Exploring generational trauma with The Arsonists' City
The book is set in the US, Syria and Lebanon and the reader travels back and forth between the 1960s-1970s and the modern day. It revolves around Mazna and Idris – a couple with three adult children who took a life-changing summer holiday to Lebanon because Idris wanted to sell his childhood home and honour his father's death.
Mazna, an overbearing mother, had to convince her children to come with them. At the start, it seems to be a surface-level demand by a dismissive woman who seeks to control. But as the story unfolds, it becomes clear why Mazna was so scared of going to Lebanon without their support.
Alyan then takes the reader to 1965, the start of Mazna's youth where she is presented as a self-conscious girl living in Damascus who was trying to grasp her femininity and passion for acting. The introduction to a young and vibrant Mazna comes as a shock to the reader, who in the following chapters will see her life plummet into living through fear, loss and regret.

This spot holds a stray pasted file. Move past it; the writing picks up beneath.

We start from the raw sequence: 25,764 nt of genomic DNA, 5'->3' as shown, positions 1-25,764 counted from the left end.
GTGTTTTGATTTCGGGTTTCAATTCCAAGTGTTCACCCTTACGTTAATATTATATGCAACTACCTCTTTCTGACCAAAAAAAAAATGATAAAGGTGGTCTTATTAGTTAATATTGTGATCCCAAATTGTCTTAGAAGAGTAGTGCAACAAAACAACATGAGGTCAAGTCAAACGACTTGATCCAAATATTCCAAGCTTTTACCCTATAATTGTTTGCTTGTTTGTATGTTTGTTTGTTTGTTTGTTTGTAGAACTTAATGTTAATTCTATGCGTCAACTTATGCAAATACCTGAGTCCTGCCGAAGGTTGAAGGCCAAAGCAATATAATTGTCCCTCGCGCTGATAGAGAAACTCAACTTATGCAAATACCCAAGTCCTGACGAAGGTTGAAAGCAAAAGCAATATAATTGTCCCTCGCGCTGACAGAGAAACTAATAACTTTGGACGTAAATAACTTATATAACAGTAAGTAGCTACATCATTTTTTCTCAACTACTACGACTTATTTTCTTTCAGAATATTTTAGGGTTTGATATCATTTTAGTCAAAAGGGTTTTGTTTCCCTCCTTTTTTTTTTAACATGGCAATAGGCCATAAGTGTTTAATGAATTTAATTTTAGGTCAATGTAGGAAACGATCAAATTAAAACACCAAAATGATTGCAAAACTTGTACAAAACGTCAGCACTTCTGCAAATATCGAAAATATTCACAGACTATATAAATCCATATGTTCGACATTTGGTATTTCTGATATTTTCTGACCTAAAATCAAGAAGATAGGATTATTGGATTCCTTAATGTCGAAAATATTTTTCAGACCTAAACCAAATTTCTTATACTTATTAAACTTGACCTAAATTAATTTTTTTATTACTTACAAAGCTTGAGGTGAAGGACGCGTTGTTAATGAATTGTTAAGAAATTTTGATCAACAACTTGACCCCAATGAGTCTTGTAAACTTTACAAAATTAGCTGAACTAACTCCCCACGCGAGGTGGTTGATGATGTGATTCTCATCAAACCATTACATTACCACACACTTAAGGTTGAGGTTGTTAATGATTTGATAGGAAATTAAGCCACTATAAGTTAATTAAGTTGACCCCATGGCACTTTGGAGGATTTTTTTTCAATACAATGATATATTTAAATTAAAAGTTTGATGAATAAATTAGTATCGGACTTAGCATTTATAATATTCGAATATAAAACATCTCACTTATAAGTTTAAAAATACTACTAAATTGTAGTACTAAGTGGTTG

The book continues to go back and forth from the present moment to Mazna and Idris' youth, giving an intimate description of their adventurous adolescence with Zakaria, a Palestinian refugee who was a lifelong friend of Idris.
The pair would pick Mazna up from Damascus to war-torn Beirut, until a "betrayal" shattered the friendship and left Mazna scarred for life – especially after Zakaria's death.
The story then unfolds with unexpected twists thanks to Alyan marrying her masterful writing style to her background as a psychologist. She creates a complex tale with multi-layered characters, paired with a maze of emotions in an action-packed novel.
|The story then unfolds with unexpected twists thanks to Alyan marrying her masterful writing style to her background as a psychologist. She creates a complex tale with multi-layered characters, paired with a maze of emotions in an action-packed novel|
Secrets aren't forever
One of the main plots of The Arsonists' Tale is when it becomes clear that Mazna had been holding a secret that burdened her life and shrank her spirit.